Sarah will give concerts commemorating the 25th anniversary of Denis’s death on 3 October at the King’s Hall, Newcastle University (where he was Professor of Music from 1971-1984) and on 8 December at The Craxton Studios, London, NW3. Particularly appropriately, the latter is the Craxton Memorial Trust Fund-Raising Concert so the concert will celebrate both Denis’s memory and that of his mentor, Harold Craxton
Kohlberg & Co drops Steinway bid after Paulson makes rival offer
14 August 2013
Private equity group Kohlberg & Co has dropped out of the bidding process for Steinway Musical Instruments, after it emerged that hedge fund manager John Paulson had made a higher offer for the grand piano maker, reports the Financial Times.
Kohlberg was notified by Steinway on 11 August that it had received a new cash offer of $38 a share, or $475m, topping the private equity group’s proposal of $35 a share announced in July.
The counter offer came during a ‘go-shop’ period of 45 days, during which Michael Sweeney, Steinway’s chief executive, had been soliciting rival bids.
Photographer Sussie Ahlburg's body found in Hampstead pond
7 August 2013
Nick van Bloss
IP is sad to report that the immensely talented photographer Sussie Ahlburg has died.
Ahlburg, 50, was found in the ladies’ bathing pond on Hampstead Heath, north-west London on Monday. She had gone swimming on Sunday and was reported missing by her family when she did not come home.
The BBC has reported that the death is being treated as ‘unexplained’ and that police are keen to speak to anyone who may have seen Ahlburg at the pond on Sunday.
Ahlburg’s distinctive portraits were widely used in
the classical music press. Her work frequently appeared in the pages of IP, and
she photographed many pianists including Ashley Wass, Benjamin Grosvenor, Nick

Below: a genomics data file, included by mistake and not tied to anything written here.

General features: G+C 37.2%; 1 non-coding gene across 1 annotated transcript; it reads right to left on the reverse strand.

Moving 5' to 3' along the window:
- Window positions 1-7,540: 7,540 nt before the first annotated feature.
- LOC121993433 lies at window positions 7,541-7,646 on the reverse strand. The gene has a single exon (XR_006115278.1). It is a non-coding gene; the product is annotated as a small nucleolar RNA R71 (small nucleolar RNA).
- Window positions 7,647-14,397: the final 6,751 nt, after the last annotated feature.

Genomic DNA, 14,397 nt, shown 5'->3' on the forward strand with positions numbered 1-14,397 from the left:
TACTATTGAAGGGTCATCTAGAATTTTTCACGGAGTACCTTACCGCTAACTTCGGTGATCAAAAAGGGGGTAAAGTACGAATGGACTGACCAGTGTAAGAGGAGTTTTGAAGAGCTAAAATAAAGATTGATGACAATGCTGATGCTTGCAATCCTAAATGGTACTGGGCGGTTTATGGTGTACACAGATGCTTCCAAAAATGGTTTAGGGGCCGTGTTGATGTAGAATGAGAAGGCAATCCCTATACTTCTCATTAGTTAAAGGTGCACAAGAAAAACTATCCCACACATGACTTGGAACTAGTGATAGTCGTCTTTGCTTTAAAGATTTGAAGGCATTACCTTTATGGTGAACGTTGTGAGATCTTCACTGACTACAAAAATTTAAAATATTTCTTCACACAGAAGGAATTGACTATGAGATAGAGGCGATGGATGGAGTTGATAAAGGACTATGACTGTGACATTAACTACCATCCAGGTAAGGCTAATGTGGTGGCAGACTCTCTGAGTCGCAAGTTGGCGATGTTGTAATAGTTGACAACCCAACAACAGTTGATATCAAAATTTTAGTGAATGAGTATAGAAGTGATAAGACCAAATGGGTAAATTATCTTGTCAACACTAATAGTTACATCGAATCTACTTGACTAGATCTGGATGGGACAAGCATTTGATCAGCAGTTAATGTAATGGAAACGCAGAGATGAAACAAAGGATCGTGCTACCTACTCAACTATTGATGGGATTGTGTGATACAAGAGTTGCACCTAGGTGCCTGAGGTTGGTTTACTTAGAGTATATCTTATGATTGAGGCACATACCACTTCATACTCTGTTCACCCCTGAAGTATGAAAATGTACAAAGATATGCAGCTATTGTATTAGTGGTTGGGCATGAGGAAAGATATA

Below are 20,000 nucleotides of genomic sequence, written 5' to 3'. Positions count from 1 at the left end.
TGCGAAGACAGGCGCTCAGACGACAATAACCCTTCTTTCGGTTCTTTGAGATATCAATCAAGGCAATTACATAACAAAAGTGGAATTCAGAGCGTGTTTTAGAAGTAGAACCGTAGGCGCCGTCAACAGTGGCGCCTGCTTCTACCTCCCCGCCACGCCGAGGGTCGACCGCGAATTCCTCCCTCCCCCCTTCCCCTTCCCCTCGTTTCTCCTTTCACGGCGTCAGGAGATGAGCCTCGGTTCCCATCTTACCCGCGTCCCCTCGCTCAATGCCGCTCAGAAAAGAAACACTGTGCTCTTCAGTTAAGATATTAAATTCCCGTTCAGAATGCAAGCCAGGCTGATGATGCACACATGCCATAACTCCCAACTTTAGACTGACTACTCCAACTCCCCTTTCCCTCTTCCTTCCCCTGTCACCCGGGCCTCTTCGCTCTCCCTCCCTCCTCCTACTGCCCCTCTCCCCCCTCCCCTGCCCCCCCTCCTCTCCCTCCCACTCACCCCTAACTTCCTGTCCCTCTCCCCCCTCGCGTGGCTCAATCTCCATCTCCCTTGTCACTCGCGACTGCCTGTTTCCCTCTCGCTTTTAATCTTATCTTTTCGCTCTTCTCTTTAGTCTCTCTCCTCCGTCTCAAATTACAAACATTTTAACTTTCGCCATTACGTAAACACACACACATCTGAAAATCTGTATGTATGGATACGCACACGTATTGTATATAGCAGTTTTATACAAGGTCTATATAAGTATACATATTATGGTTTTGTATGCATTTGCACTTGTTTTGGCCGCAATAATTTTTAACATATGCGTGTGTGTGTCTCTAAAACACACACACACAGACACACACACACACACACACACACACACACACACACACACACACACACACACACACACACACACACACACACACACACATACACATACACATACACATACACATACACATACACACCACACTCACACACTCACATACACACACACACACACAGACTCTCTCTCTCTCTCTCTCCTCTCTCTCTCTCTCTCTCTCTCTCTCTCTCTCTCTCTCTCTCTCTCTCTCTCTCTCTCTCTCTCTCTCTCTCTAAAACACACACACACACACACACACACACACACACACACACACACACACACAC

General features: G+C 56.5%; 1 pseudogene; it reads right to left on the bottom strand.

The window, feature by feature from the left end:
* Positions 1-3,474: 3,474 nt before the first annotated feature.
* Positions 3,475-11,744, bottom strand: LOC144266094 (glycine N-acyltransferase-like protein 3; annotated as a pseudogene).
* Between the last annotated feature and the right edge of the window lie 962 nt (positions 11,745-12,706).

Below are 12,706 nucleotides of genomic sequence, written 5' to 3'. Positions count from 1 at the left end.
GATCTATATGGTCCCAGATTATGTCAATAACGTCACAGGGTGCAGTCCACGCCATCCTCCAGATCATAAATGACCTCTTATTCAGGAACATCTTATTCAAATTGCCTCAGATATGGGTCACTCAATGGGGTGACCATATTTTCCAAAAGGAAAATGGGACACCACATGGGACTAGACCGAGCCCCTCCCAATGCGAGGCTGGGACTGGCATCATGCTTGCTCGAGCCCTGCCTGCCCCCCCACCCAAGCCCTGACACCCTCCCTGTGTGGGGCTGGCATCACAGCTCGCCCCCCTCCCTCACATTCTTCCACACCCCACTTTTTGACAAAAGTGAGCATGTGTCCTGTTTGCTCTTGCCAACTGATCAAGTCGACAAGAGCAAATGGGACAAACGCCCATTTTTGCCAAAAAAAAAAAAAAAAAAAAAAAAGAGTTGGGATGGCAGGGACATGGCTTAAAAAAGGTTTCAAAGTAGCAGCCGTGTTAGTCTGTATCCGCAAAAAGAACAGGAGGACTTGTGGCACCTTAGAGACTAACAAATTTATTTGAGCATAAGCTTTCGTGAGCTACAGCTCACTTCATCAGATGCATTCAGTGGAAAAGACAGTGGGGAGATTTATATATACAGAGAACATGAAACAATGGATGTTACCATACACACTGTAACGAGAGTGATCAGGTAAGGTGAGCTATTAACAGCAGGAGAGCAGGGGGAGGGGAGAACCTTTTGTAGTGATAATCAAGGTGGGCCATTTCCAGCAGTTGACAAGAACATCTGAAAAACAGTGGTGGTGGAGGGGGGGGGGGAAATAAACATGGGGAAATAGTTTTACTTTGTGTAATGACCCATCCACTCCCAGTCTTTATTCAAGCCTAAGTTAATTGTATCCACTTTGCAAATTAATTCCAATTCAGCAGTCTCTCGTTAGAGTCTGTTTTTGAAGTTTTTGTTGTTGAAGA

Van Bloss, Imogen Cooper, Nino Gvestadze and Peter Donohoe.
Opposite: Pianist portraits by Swedish photographer Sussie Ahlburg
REVIEW: James Rhodes at Latitude Festival, Suffolk
25 July 2013
Few concert halls – not even the lake-ensconced KKL Luzern, watery
home to the Lucerne Piano Festival, or London’s Royal Festival Hall, post-war
edifice with enviable Thames views – can claim a stage that’s as dramatically
waterside as Latitude Festival’s waterfront stage. The floating structure,
which performing artists reach via punt, is set among the woodland and fields
of Henham Park in Suffolk; quintessentially English countryside that is overrun
by tents, fairy lights and coloured sheep for four days a year in July.
Latitude Festival (18-21 July) celebrates dance, literature, visual arts, craft and a range of music, from synth to symphonic, and last year the waterfront stage welcomed its first concert pianist, Lang Lang, who attracted a 7,000-strong audience. This year’s booking, James Rhodes, may be less well known, but his blend of gritty pianism and witty banter is ideal for such a setting. As anticipated, he didn’t disappoint, mixing short pieces by Chopin and Beethoven with interesting contextual information. His recent album Jimmy: James Rhodes Live in Brighton came with the covering note ‘caution – explicit language’ as it included Rhodes’ – frequently colourful – talking between pieces. At this Friday afternoon and family event, Rhodes was more cautious, but his rapport with the crowd was clear. The Steinway was amplified, and the sound carried magnificently across the fields, albeit with a few clunks here and there. Audience members lay on the grass, eyes closed, while others, pint in hand, stood on the bridge. Rhodes, in his customary skinny jeans, has a palpable energy at the keyboard, and an evangelical approach to classical music; exactly what is required at a cross-platform festival like Latitude.
James Rhodes plays Soho Theatre, London, 25 July-3 August